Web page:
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Rushnan Jaleel   •    28.03.2024


Peter Gidal is a filmmaker with a fascinating yet intimidating body of work. A strong proponent of the notorious structural film movement, Gidal’s work is easy to dismiss due to its often academic approach. However, his 1988 work, Guilt, strikes me as a different beast altogether. While adhering to structuralist techniques, Guilt becomes a beguilingly loose, haunting meditation on vision and the limits of perception.


The concerns that Gidal brings to his films are even more forbidding than that of most structural films. His definition of the term is succinct: ''Structural film attempts to be non-illusionist. The process of the film's making deals with devices that result in the demystification or attempted demystification of the film process.'' However, Gidal holds the belief that most structural films fail to do just this. He suggests that these films foreground rather than incorporate the process of ‘demystification’, thereby showing a lack of meaningful engagement with the materials that constitute film. Structuralism is not at the forefront of Gidal's work for the sake of self-reflexivity. Instead, the process and result appear to be intertwined in a self-perpetuating feedback loop. To take it a step further, the film and the viewer can be said to correspond to each other in the same way, with each working to complete the film.

During Guilt, the viewer is faced with a screen consumed by darkness for at least half of its runtime. The darkness lasts for long periods but is disrupted by occasional, hypnotic flashes of amber. The images whose only similarity is their aureate hue consist of in-camera abstractions created by extremes of movement, zooming, and focal length. After a few minutes, the film switches from darkness to an equally unattainable luminosity on top of which the amber-tinted images are overlaid. The images are therefore ‘mixed’ with both darkness and light. The speed, illegibility, and fleeting nature of the shots make it impossible for the viewer to orient within the frame. Additionally, the darkness separating the flashes of imagery prevents continuous engagement but also make the few visual anchors all the more salient.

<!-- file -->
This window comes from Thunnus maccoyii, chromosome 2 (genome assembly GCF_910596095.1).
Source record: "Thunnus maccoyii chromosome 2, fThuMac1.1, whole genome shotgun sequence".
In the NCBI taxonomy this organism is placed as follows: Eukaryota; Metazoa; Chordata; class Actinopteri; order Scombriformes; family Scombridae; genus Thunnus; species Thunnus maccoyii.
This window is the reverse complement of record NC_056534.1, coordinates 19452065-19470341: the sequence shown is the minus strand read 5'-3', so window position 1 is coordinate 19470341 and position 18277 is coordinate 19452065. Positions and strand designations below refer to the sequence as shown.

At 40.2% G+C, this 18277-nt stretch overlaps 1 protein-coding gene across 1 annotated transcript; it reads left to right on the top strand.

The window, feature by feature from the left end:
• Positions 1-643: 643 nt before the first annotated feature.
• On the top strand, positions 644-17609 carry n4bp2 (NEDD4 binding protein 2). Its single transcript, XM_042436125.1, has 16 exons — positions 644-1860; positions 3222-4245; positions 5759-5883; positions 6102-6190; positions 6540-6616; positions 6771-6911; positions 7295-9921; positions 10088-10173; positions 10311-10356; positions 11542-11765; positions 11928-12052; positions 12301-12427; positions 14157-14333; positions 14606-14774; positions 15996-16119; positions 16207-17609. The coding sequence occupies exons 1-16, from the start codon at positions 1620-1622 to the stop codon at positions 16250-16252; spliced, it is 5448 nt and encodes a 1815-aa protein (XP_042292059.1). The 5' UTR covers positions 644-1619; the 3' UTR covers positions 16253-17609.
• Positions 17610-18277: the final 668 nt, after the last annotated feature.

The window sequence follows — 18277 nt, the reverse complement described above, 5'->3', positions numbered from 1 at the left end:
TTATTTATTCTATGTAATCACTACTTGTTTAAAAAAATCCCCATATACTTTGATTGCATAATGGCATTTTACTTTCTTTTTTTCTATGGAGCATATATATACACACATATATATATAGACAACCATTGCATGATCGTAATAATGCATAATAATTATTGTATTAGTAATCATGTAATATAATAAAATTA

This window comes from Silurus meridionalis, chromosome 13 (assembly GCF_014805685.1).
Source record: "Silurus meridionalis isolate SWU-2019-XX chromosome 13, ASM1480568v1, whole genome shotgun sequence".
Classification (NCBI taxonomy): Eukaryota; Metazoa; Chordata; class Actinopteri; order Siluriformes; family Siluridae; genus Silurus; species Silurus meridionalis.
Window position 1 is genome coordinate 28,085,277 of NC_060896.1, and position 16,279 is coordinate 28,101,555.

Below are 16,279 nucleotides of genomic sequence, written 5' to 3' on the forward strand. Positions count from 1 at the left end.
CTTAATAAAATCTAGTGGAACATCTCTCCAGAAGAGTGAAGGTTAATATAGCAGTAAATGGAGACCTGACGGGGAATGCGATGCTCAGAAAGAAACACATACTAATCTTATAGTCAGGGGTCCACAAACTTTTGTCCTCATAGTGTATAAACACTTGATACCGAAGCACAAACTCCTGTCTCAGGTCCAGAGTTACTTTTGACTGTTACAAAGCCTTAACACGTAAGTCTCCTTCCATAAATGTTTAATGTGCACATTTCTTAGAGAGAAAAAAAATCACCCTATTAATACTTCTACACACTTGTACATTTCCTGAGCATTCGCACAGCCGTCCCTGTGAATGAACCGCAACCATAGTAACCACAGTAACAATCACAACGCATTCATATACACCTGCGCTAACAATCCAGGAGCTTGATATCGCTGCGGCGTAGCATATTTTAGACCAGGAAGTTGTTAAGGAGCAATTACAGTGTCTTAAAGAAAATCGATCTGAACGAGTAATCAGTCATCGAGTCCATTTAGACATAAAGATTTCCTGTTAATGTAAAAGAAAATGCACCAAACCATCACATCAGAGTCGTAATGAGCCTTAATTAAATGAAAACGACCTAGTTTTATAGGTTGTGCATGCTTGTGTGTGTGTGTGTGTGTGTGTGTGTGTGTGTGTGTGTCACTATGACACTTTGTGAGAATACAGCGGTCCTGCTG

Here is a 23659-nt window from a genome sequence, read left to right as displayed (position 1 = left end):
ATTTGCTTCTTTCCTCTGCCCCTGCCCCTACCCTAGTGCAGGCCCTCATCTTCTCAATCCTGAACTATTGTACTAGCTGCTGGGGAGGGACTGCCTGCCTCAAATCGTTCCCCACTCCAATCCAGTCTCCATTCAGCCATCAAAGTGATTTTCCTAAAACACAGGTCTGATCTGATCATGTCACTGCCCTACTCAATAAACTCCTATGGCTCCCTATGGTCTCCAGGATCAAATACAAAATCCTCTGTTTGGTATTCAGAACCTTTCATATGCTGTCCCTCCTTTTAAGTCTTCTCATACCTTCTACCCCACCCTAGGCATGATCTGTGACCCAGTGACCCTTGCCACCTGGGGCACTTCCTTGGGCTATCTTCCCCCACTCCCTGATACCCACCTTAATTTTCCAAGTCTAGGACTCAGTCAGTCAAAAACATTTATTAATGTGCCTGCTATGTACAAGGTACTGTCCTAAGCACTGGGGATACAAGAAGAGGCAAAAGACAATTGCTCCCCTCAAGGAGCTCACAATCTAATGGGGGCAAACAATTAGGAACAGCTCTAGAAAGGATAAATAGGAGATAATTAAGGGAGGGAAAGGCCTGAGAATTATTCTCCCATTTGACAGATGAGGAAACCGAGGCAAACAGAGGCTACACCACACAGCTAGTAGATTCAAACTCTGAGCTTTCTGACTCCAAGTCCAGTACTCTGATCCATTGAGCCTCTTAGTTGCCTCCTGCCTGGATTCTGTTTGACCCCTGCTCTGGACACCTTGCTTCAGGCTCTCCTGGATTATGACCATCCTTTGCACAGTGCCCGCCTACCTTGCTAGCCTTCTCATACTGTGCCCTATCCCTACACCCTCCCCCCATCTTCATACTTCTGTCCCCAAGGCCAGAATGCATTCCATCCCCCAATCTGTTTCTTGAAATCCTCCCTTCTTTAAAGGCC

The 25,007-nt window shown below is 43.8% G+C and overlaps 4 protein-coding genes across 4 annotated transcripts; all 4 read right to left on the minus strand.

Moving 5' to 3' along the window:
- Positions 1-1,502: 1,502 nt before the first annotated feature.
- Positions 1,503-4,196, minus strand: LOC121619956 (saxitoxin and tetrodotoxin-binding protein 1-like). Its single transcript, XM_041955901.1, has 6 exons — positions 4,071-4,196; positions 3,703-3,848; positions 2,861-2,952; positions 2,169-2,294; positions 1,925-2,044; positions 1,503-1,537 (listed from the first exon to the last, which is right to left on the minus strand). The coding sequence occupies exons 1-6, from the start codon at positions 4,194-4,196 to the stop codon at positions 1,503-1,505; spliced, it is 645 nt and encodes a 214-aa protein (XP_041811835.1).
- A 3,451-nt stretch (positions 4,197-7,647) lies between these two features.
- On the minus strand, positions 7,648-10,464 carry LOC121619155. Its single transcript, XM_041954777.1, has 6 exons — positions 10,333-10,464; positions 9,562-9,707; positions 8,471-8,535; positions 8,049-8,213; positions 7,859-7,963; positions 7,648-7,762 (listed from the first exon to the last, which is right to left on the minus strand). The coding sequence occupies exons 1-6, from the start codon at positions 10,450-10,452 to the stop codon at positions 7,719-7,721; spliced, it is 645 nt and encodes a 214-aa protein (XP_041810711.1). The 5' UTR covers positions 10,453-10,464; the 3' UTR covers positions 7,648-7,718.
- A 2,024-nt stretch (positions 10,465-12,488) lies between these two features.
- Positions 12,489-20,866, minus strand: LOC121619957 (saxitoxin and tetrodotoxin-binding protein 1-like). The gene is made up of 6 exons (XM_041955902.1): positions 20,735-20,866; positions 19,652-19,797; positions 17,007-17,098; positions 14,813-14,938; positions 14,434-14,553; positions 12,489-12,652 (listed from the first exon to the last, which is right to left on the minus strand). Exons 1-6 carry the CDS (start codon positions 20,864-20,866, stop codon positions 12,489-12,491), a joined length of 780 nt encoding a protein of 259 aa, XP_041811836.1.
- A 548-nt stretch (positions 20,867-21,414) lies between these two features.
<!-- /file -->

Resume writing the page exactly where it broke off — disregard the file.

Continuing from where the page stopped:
Gidal’s film radically re-contextualises handheld camera movement. While other experimental filmmakers such as Stan Brakhage use the handheld camera to imply the physicality of the body, Gidal leads the viewer astray from the visible world. This is due of the extended periods of darkness that prevent the film from being experienced as a continuous sequence. By working strictly within the limitations of his material, of the viewer’s discernment, and of the body, Gidal reveals the limitations of the captured image. Paradoxically, it is those limitations through which the image becomes boundless and mutable. Through their encounter with each other, the limitations dissolve; a shot will pan across a burst of light, before moving into a darkness sustained for long after by the film. By absorbing what we have just seen, the film extends a fleeting moment into an inky infinity. Objects – a stairway bannister, reflected light on a stream – appear like signs that shore us in the familiar, but the familiar feels all too distant. In straining to grab the images before they are swallowed by the dark, the viewer becomes imminently aware of the syncopation of the eye's movements with the few bursts of colour. At other times, a flash of light will leave a trail of sparkling afterimages in the wake of its disappearance. Through this, the screen becomes a prosthetic eyelid plunged into the depths of a dreamless sleep through which light occasionally announces itself. The darkness sparks images that appear as if to foretell the onset of knowledge; the sleep before enlightenment is gilt with stars. Vision comes face to face with its own deprivation – vision becomes demystified.

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